I should have put this picture in our Christmas newsletter...the one that I wrote, edited, and printed on December 23rd and then sat up until the wee hours of December 24th preparing to be mailed on December 26th. I did that along with all of the laundry (folded and put away). And the shopping for most of the gifts, all of which I wrapped. And the driving that made it possible for us to arrive only five hours late for Christmas Eve instead of seven.
Earlier this month I had been working on a piece about Santa Claus and how to introduce the concept to the Toddlersaurus in an era of woke parenting, but it hasn't come together yet. Now that it is a few hours before midnight on New Year's Eve, I really don't need to revisit the subject again until November of 2018. And it doesn't matter what she believes about that elaborate photo prop from the mall because in time she will know the truth--it is ALL me.
I'm the one who bought that little tree on clearance several years ago to much ridicule, but we've used it for the last seven years. I'm the one who gave a six-foot tree to the parents so that no one else would have to go out to buy a real one at the last minute. (And I would have finished decorating it, but folks got tired. And it sat there in the middle of the living room with no ornaments for days, even though I brought all of the ornaments up from the basement. And several gifts that I purchased and wrapped, still unopened and unclaimed.)
Yes, dear daughter, it is all me. I am the reason why you will have holiday memories and traditions. I am the reason why you will learn the value of giving thoughtful and meaningful gifts instead of a handful of gift cards all bought at the same store. When you are old enough to drink coquito, it will be my recipe that you inherit. I suspect the same held true for my mother and grandmothers, and also for your aunts. Men don't care about rituals unless they involve drinking or watching a game.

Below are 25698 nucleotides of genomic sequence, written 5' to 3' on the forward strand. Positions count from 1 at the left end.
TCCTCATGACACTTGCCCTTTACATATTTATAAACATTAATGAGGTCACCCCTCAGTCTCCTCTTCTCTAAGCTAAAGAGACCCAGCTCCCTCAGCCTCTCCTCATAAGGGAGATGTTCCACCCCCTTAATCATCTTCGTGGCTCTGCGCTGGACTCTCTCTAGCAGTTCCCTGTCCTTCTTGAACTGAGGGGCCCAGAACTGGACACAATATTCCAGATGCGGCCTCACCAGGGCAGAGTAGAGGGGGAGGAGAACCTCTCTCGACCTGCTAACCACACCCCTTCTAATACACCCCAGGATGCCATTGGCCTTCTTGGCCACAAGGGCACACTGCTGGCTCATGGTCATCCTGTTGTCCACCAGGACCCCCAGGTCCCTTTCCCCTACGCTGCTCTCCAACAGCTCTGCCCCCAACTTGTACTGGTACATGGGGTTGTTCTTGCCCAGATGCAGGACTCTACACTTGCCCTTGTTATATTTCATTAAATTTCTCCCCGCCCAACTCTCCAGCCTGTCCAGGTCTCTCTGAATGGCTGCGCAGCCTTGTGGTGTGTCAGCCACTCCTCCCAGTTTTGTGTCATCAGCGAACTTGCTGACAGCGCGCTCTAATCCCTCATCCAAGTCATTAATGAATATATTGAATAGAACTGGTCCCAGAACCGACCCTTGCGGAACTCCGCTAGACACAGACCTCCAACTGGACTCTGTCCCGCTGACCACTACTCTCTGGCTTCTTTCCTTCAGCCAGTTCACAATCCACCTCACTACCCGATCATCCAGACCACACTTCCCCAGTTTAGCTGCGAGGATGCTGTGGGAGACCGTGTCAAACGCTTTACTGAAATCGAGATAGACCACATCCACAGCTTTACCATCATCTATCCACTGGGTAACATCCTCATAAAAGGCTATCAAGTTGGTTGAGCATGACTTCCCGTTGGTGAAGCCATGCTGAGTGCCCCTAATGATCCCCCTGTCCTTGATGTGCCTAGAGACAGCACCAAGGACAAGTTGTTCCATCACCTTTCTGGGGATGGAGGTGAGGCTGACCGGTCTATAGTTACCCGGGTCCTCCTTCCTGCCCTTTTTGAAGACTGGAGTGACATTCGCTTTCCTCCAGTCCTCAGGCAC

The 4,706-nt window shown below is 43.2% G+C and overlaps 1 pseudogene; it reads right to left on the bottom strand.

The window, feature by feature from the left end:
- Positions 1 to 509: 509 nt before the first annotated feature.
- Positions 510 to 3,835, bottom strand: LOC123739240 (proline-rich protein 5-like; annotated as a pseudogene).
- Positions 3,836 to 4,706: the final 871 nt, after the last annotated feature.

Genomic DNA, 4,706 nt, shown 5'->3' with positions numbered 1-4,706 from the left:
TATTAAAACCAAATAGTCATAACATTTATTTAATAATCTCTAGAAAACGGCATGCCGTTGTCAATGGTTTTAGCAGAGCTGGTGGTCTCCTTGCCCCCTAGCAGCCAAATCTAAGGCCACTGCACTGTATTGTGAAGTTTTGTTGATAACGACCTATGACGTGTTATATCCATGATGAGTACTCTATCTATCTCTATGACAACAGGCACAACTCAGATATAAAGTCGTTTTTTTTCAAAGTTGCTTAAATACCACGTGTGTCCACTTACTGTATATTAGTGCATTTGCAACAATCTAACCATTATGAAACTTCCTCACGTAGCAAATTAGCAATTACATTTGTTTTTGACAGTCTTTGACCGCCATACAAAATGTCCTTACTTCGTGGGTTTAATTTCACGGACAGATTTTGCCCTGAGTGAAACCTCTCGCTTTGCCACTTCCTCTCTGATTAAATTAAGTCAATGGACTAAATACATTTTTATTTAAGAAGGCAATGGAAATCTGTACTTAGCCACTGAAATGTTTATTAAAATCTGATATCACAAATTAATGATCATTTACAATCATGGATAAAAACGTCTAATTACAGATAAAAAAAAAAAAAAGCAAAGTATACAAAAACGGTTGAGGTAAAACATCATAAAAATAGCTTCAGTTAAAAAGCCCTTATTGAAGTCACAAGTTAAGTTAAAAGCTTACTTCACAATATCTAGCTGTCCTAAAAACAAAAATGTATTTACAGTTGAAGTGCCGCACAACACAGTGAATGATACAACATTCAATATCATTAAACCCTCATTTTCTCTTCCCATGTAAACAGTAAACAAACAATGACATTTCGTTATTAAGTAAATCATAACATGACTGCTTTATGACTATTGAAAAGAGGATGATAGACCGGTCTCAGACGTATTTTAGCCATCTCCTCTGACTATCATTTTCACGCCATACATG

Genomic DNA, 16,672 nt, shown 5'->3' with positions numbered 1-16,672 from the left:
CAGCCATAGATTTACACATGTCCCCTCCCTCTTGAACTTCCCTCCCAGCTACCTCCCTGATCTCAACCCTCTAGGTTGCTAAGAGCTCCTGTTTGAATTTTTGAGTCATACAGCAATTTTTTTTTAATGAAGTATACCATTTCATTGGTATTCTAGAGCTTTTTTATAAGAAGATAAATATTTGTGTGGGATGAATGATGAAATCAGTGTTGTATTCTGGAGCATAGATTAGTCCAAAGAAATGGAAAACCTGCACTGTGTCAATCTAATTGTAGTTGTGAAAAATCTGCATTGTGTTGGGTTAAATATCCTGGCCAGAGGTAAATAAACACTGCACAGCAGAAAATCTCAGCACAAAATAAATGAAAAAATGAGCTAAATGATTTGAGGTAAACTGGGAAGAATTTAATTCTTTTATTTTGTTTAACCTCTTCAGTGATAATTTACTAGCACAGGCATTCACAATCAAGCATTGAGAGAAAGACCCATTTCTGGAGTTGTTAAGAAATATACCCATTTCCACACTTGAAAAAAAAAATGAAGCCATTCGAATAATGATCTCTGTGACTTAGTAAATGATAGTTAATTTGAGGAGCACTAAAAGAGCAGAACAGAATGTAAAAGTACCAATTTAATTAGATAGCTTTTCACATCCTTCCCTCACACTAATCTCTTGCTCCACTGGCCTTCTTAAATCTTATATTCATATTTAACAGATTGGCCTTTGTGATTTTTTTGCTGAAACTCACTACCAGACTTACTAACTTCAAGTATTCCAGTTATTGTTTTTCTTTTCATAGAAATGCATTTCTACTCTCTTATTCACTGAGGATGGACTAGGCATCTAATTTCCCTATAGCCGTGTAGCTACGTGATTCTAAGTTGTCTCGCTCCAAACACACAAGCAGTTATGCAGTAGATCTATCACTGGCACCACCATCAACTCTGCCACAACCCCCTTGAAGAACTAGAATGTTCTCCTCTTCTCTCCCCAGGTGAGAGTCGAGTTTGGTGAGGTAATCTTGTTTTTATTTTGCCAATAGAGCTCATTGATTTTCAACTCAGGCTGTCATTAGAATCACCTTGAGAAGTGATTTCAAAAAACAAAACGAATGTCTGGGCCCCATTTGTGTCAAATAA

According to my unscientific studies on the Christmas traditions followed by other families, it appears that I am not the only woman who plays Santa for her family. If women did not do the baking, the shopping, the planning, and everything else that makes Christmas what we expect it to be from year to year, then there would be no memories to reminisce about or cherish. Without women, Christmas would be Arbor Day.
I could go on to tell you every single task I completed this year, but that is unnecessary. Because I was sick for most of the month and didn't accomplish half of what I did last year when I did all of this. In popular culture, Mrs. Claus doesn't have a consistent back story, and I don't think anyone wants a treatise on the sexism of Christmas mythology. But let me tell you daughter, you can call me Mrs. Claus because every year at Christmas, I sleigh!